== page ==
Figure 1: The appearance of an aggregate, t >8s, in the live data, which can degrade the accuracy of the time-averaged, measurement of the primary peak at 7.6nm.
The results shown herein were generated by measuring sample of Hen’s egg lysozyme (Sigma-Aldrich) in a pH 4.0 Acetate buffer, with measurements performed on a Zetasizer Ultra. Also shown are results for a mixed dispersion of NIST traceable polystyrene latex particles dispersed in 10mM NaCl. All dispersions were prepared using DI water filtered to 200 nm.
The detection volume is a DLS measurement is much smaller than the total volume of the sample presented to the instrument. Whilst DLS measures a more statistically significant number of particles than methods such as scanning electron microscopy (SEM) and nanoparticle tracking analysis (NTA), it is possible for distinct particles to diffuse in and out of the detection volume during a measurement.
In a previous application note, we discussed how in an Adaptive Correlation DLS measurement, we group data from a series of sub-measurements into steady state and transient data sets, describing particles that are consistently present in the detection volume of the sample and non-representative particles that diffuse in and out of the detection volume respectively.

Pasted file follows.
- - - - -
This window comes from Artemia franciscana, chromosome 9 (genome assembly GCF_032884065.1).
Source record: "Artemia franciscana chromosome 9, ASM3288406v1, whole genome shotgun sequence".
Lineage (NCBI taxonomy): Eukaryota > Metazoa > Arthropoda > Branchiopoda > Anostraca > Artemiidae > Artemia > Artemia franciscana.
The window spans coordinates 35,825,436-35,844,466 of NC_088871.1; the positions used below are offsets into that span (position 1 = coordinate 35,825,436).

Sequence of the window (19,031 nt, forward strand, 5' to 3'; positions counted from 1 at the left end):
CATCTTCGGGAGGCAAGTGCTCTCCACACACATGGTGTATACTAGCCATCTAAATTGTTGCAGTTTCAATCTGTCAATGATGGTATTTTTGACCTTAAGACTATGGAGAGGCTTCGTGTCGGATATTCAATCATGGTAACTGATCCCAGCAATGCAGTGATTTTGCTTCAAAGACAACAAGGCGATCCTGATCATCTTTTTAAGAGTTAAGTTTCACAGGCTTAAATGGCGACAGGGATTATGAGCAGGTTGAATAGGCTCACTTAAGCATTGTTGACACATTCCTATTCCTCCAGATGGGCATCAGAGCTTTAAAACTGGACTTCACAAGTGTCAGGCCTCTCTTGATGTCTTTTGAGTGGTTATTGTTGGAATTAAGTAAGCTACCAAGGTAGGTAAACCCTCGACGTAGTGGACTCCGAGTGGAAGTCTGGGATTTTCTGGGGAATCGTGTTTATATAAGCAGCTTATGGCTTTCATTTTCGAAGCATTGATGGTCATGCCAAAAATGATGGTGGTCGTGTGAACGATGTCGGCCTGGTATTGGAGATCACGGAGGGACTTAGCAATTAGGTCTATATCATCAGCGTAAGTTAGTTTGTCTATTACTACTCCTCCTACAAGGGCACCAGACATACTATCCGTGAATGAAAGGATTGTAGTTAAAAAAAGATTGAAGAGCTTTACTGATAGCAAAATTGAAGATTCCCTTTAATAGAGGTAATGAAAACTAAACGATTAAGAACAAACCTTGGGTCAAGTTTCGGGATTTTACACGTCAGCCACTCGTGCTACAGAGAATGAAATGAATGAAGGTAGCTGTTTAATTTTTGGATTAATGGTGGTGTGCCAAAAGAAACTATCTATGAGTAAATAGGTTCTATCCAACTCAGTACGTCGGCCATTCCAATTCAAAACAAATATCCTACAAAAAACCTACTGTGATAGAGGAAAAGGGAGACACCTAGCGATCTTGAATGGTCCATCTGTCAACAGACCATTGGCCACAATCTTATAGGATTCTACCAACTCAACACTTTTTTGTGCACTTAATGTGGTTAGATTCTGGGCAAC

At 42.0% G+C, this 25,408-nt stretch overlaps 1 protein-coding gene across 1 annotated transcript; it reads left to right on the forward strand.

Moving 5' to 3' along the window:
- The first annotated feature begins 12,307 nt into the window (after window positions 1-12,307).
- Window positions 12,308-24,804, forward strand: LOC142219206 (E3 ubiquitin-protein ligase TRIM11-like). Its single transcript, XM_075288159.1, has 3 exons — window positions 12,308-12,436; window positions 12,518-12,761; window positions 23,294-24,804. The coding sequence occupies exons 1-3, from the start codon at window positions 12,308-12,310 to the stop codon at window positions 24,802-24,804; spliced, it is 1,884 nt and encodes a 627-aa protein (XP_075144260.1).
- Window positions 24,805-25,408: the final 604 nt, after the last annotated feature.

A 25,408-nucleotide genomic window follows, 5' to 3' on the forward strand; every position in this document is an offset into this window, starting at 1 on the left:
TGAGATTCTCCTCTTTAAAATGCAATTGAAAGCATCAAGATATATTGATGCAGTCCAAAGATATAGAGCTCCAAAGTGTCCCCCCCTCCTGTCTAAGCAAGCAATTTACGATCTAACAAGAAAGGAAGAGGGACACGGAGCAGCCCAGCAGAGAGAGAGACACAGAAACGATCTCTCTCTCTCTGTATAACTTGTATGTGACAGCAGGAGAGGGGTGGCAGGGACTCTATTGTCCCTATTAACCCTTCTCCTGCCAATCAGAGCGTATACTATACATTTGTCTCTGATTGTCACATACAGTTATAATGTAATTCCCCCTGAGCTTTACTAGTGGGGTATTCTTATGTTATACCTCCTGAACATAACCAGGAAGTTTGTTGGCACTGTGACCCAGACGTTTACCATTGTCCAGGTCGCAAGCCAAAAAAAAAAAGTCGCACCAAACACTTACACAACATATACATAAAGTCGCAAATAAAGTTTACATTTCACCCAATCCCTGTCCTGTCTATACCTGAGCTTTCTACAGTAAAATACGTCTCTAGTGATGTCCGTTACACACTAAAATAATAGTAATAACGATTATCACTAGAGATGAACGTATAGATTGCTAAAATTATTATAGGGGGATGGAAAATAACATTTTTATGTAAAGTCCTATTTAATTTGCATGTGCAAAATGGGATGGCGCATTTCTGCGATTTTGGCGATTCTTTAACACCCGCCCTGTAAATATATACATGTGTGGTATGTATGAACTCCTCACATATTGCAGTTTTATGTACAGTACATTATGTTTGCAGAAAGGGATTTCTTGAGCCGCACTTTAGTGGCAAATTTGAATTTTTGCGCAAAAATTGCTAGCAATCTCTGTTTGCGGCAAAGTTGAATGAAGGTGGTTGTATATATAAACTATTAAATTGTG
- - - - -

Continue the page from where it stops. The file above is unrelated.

Whilst the separation of transient events gives better precision of the primary particle size, the analysis of the transient data allows better characterization of the transient particles.
Figure 2 shows the difference in correlation functions between the transient and steady state correlation functions, as well as the result if no classification had been applied and all the sub run measurements were averaged together. Within this measurement, the transient data represents only a small portion of the data gathered for the sample, and when all the data is averaged, the significant second decay in the transient correlation function is suppressed.